Variations in the Anatomical Location of the Mandibular Foramen

Ciavaglia, Marco, Ibrahim Aljerdi, Adam Elturk, and Mary Tracy-Bee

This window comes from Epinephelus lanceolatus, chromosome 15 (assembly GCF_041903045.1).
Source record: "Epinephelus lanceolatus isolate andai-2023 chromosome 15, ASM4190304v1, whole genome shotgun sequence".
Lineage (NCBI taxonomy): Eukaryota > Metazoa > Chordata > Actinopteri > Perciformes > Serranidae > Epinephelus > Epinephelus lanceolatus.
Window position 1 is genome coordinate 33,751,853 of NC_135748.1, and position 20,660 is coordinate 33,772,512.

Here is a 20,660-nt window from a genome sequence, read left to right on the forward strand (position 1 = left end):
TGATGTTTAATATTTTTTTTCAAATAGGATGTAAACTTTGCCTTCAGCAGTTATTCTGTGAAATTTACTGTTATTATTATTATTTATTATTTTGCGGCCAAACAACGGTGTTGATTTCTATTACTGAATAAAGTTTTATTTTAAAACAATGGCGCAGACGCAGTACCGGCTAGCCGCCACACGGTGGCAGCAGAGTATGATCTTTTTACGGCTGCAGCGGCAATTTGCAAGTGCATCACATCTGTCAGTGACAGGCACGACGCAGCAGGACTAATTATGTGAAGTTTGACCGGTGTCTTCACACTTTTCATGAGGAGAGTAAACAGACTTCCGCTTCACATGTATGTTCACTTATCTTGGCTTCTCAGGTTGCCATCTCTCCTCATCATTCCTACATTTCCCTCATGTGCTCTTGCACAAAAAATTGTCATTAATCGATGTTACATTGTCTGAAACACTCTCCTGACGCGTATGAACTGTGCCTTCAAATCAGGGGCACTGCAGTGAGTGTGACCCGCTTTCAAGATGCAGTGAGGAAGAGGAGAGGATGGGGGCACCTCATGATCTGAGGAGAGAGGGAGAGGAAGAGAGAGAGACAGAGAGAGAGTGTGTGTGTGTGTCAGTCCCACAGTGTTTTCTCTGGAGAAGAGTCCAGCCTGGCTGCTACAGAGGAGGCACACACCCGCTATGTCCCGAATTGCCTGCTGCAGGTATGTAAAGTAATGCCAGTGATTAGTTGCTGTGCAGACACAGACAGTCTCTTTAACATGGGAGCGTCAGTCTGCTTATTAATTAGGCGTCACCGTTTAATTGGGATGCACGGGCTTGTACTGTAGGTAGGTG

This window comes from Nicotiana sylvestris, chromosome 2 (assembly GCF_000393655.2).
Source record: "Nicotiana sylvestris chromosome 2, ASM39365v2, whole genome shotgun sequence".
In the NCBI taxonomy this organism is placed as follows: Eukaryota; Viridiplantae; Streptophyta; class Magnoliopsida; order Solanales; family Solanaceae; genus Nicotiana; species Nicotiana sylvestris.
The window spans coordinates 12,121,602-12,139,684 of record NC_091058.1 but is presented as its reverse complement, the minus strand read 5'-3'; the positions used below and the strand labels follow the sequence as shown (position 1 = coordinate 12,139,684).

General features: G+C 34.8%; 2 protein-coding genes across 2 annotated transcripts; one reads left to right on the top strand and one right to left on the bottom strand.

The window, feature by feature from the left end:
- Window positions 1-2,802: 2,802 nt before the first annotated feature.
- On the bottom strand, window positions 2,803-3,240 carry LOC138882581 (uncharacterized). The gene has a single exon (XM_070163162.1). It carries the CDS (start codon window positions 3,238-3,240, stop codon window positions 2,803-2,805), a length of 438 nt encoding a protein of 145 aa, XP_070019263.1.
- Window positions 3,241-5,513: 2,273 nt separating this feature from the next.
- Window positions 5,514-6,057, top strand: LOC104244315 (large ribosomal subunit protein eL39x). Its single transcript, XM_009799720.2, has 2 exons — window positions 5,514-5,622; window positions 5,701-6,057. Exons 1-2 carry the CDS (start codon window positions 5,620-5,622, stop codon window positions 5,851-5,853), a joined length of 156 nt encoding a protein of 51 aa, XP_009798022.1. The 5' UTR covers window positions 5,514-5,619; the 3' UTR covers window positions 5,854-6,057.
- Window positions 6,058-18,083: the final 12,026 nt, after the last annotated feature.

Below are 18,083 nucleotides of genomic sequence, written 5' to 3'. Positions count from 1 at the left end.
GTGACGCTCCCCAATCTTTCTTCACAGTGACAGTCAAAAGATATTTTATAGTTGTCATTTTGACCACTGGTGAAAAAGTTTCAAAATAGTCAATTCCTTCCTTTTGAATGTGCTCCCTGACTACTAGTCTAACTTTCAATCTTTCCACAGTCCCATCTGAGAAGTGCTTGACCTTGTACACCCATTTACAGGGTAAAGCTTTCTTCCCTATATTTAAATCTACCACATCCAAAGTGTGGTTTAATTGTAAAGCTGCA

The inferior alveolar nerve courses through the mandibular foramen, where it is typically targeted in anesthesia of the lower jaw. In numerous dental operations, it is common for inferior alveolar nerve blocks to not have a perfect success rate. This is believed to be a result of the variation in the position of the mandibular foramen anatomically. The aim of this study was to determine the location of the mandibular foramen in relation to the typically used landmarks on the mandibular ramus in both African American and Caucasian patients. Using digital photographs of skulls from the Hamaan-Todd collection at the Cleveland Museum of Natural History, measurements were taken on 5 anatomical structures in the mandibular ramus. The study was performed using 146 dried mandibles with about half being Caucasian and the other half being African American. Each of those were then split into about half males and half females. Measurements of the mandible included distance from the center of the mandibular foramen to locations on the ramus such as the anterior border, posterior border, mandibular notch, and the mandibular angle and from the condyle to the coronoid process to see if there was any relation there as well. Mandibles were measured using Adobe Photoshop CS6 and statistically analyzed using SPSS. For the condyle to coronoid process, measurements were taken from the highest points of each going across. All measurement were normalized for the height of the skull. A significant difference was identified in the antero-posterior foramen position between African-American and Caucasian populations (p=0.028), with the foramen lying more anterior in African-American skulls. A significant difference was also found in the supero-inferior position of the mandibular foramen with it lying more superior on the mandibular ramus of females relative to males (p=0.043). A significant difference was not identified in the distance between the condyloid and coronoid process (p=0.764). This has great clinical relevance as it may result in variable treatment and positioning of anesthesia needles in patients of different races.